I want to be home.
I am on the road teaching my class, “Veterans, Police Officers, and Communities in Crisis: Responding to Trauma,” and as I was hitting the hotel’s elliptical machine I began to reminisce about the 19 years my wife and I have been married. Really, it had begun on my flight from Indianapolis and intensified as we landed in Orlando and I walked through the insanely busy Orlando International Airport. There were people from all over the planet in all stages of life, rushing to and fro at the world’s amusement park capital. My only thought, I want to be home.
For my wife and I, life has been love, nine kids, many hopes and many trials. Many, many trials. Some of which endure until this day. It is tough on my love as she must run a household while homeschooling a mess of kids from seven months to eighteen years old while I travel speaking and teaching. I don’t know how she does it. And I do not remind her enough of her remarkable effort. It is soul-crushing – my selfishness when l’m gone and usually forget about the immense task she shoulders. Still, she keeps us all together and even when hundreds and often thousands of miles separate us, in spite of my sins, we are ever connected. That is the thought that hit me as I reached the resort where the class was being held, unpacked in my room and then headed for the gym. We are ever connected and nothing else matters.
Breathe The Air
Breathe the air with someone long enough, share a bed, start and raise a family, curse and kiss, you will understand how deep girded love is far more than an emotion. It is a cable running through the earth that holds everything above it secure in the worst of storms. It supports like the roots of a tree buried deep, not seeking attention to itself.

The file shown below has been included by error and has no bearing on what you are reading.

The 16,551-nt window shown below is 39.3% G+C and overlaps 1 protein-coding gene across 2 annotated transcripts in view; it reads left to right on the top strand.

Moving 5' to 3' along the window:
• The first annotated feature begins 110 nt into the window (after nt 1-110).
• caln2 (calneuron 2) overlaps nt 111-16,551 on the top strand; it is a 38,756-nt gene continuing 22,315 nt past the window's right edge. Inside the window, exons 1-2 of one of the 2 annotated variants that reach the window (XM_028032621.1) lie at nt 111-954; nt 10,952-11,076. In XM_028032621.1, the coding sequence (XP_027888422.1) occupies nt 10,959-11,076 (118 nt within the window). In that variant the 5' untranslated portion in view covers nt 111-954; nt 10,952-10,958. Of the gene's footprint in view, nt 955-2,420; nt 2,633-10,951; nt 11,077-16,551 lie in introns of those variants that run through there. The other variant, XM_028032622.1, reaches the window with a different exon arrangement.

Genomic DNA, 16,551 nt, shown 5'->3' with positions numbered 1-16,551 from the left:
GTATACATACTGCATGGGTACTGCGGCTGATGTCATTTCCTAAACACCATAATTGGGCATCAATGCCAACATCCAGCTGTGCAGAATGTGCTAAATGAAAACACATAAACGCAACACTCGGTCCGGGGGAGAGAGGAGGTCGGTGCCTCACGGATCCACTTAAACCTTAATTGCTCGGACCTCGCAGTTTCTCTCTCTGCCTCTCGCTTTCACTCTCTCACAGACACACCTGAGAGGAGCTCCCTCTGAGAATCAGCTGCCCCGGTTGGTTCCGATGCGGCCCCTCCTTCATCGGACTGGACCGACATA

Our roots began on a trip to Elvis’s Graceland in my mom’s car not long after we had first met over twenty years ago. It propelled us to California, back home to Indiana, and now we have spawned a tribe of homeschooling, morning praying, Jedi trained warriors (At least until they are old enough to know Jedi’s aren’t real and neither is my training! Then they just humor me.), sports, music, bb guns, living room brawls and more concurrent talking than you could ever imagine. Yet, in spite of all the wonder and authentic living, all too often I allowed myself to become consumed by the anxiety of bills, lost opportunities, failures, mistakes, poor decisions, and an untold number of other choices I can never get back.
A Talisman of Fire
What fights regret as one ages and looks back on life? So mysterious is mankind, I can only speak for myself. My talisman is the fire of love for my wife and family, its breadth sustaining and life bringing. As I closed in on the final minutes of my 45-minute workout all worries faded into the light of those faces. What comfort is their grace. Many years from now when I draw near the passage of this life, their radiance will eclipse the pain, regret, and sorrow that can sometimes seems unquenchable.
And so it was I returned to the room after my workout and texted my wife a simple message: “The greatest story I will ever tell is mine and yours.”
Her reply was like honey dripped on fresh bread.
“I would hang on every word.”
Hold dear the roots that gird us when the storms of life take our eyes off that which matters most. And if you are alone, be brave. Walk from your darkness, reach for another, and hold on like your life depended on it, because it does.